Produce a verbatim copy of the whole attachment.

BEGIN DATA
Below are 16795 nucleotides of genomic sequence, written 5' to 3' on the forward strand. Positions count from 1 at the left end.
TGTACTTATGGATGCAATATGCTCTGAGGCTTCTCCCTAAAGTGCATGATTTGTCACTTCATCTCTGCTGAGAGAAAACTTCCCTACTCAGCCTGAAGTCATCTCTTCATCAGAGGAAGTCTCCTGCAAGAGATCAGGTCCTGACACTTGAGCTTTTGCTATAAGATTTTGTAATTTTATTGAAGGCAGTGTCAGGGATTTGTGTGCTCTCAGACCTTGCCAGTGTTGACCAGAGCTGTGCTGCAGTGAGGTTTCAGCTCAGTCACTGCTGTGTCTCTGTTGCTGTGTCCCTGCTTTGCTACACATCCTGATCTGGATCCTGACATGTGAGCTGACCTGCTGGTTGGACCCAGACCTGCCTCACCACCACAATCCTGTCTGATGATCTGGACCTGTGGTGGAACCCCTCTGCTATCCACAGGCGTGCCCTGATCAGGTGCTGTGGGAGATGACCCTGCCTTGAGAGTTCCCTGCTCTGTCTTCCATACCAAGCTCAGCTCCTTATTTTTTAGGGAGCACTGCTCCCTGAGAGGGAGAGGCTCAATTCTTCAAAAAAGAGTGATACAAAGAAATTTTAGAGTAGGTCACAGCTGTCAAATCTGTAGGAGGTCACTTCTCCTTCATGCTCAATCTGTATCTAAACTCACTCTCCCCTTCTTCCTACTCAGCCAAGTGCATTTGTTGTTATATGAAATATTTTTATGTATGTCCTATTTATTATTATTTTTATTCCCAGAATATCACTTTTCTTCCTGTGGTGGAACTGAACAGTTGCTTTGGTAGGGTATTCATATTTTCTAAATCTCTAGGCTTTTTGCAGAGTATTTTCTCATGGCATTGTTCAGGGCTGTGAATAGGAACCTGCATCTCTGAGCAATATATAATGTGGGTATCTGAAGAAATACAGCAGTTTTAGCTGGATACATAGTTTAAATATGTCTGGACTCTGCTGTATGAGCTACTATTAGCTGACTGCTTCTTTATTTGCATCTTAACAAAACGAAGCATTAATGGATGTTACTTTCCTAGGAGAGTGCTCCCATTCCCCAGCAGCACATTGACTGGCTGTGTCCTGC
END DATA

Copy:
Below are 16795 nucleotides of genomic sequence, written 5' to 3' on the forward strand. Positions count from 1 at the left end.
TGTACTTATGGATGCAATATGCTCTGAGGCTTCTCCCTAAAGTGCATGATTTGTCACTTCATCTCTGCTGAGAGAAAACTTCCCTACTCAGCCTGAAGTCATCTCTTCATCAGAGGAAGTCTCCTGCAAGAGATCAGGTCCTGACACTTGAGCTTTTGCTATAAGATTTTGTAATTTTATTGAAGGCAGTGTCAGGGATTTGTGTGCTCTCAGACCTTGCCAGTGTTGACCAGAGCTGTGCTGCAGTGAGGTTTCAGCTCAGTCACTGCTGTGTCTCTGTTGCTGTGTCCCTGCTTTGCTACACATCCTGATCTGGATCCTGACATGTGAGCTGACCTGCTGGTTGGACCCAGACCTGCCTCACCACCACAATCCTGTCTGATGATCTGGACCTGTGGTGGAACCCCTCTGCTATCCACAGGCGTGCCCTGATCAGGTGCTGTGGGAGATGACCCTGCCTTGAGAGTTCCCTGCTCTGTCTTCCATACCAAGCTCAGCTCCTTATTTTTTAGGGAGCACTGCTCCCTGAGAGGGAGAGGCTCAATTCTTCAAAAAAGAGTGATACAAAGAAATTTTAGAGTAGGTCACAGCTGTCAAATCTGTAGGAGGTCACTTCTCCTTCATGCTCAATCTGTATCTAAACTCACTCTCCCCTTCTTCCTACTCAGCCAAGTGCATTTGTTGTTATATGAAATATTTTTATGTATGTCCTATTTATTATTATTTTTATTCCCAGAATATCACTTTTCTTCCTGTGGTGGAACTGAACAGTTGCTTTGGTAGGGTATTCATATTTTCTAAATCTCTAGGCTTTTTGCAGAGTATTTTCTCATGGCATTGTTCAGGGCTGTGAATAGGAACCTGCATCTCTGAGCAATATATAATGTGGGTATCTGAAGAAATACAGCAGTTTTAGCTGGATACATAGTTTAAATATGTCTGGACTCTGCTGTATGAGCTACTATTAGCTGACTGCTTCTTTATTTGCATCTTAACAAAACGAAGCATTAATGGATGTTACTTTCCTAGGAGAGTGCTCCCATTCCCCAGCAGCACATTGACTGGCTGTGTCCTGC